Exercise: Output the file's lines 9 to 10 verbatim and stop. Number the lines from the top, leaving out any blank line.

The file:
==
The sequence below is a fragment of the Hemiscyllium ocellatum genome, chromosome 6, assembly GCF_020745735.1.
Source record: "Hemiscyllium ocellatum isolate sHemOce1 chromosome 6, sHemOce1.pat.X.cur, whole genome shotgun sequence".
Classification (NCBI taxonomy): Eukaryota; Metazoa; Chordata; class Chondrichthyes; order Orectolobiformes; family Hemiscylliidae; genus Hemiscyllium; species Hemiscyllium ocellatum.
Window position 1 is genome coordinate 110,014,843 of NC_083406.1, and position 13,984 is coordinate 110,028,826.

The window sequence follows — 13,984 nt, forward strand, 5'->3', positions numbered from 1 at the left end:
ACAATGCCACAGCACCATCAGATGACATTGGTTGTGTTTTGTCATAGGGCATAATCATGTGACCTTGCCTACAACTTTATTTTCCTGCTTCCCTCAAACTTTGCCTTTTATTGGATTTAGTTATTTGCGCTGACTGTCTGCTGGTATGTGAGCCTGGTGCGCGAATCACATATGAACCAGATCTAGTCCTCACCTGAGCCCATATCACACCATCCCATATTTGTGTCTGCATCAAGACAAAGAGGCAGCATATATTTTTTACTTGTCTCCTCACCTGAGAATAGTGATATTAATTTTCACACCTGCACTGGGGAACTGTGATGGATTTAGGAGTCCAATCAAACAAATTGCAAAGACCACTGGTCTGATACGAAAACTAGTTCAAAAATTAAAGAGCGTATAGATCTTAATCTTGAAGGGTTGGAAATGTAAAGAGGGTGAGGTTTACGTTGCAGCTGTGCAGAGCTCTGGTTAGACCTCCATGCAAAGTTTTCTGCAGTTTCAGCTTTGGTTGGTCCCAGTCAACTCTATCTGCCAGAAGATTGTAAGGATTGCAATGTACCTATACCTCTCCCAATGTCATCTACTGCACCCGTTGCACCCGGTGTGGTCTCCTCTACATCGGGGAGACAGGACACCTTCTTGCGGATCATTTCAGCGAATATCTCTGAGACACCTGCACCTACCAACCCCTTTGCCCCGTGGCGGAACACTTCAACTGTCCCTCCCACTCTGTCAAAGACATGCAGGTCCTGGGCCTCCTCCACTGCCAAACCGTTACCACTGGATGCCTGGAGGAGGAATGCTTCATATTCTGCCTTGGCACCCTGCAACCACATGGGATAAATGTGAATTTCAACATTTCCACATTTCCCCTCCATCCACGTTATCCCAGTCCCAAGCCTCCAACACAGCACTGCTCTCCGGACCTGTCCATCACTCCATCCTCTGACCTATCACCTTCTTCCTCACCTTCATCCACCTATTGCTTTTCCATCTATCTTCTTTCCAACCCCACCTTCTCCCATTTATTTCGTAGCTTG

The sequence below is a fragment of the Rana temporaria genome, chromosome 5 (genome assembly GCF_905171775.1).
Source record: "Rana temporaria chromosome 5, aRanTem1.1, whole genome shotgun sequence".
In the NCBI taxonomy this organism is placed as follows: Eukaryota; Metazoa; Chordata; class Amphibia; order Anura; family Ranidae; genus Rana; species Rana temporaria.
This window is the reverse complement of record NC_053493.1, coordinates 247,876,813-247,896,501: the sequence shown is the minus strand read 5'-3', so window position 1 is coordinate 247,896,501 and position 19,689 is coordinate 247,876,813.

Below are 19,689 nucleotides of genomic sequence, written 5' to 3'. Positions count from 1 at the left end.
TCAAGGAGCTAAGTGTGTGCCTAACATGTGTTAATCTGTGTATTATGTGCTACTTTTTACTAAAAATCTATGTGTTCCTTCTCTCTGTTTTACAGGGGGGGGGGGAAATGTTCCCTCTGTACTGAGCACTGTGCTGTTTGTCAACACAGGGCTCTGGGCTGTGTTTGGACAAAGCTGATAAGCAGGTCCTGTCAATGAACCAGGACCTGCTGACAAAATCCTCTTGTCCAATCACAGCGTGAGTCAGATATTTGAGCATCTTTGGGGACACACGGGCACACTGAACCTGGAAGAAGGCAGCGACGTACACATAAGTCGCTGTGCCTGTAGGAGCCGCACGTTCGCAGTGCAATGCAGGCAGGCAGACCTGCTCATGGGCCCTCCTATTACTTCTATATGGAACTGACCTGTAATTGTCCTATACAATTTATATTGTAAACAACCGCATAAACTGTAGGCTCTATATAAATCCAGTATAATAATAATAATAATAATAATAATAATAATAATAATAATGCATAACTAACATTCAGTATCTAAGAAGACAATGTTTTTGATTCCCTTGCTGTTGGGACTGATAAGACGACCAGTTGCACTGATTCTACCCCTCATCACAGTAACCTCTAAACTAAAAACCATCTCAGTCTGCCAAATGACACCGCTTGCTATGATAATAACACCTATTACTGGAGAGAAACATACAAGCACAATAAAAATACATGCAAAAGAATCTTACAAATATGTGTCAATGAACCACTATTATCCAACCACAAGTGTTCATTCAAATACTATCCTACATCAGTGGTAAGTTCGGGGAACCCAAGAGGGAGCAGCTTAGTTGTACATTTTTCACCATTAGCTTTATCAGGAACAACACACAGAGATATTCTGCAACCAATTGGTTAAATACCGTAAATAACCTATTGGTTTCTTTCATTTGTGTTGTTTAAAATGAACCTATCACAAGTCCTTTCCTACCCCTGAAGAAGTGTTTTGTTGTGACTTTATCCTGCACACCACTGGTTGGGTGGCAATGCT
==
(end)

In the NCBI taxonomy this organism is placed as follows: Eukaryota; Metazoa; Chordata; class Amphibia; order Anura; family Ranidae; genus Rana; species Rana temporaria.
This window is the reverse complement of record NC_053493.1, coordinates 247,876,813-247,896,501: the sequence shown is the minus strand read 5'-3', so window position 1 is coordinate 247,896,501 and position 19,689 is coordinate 247,876,813.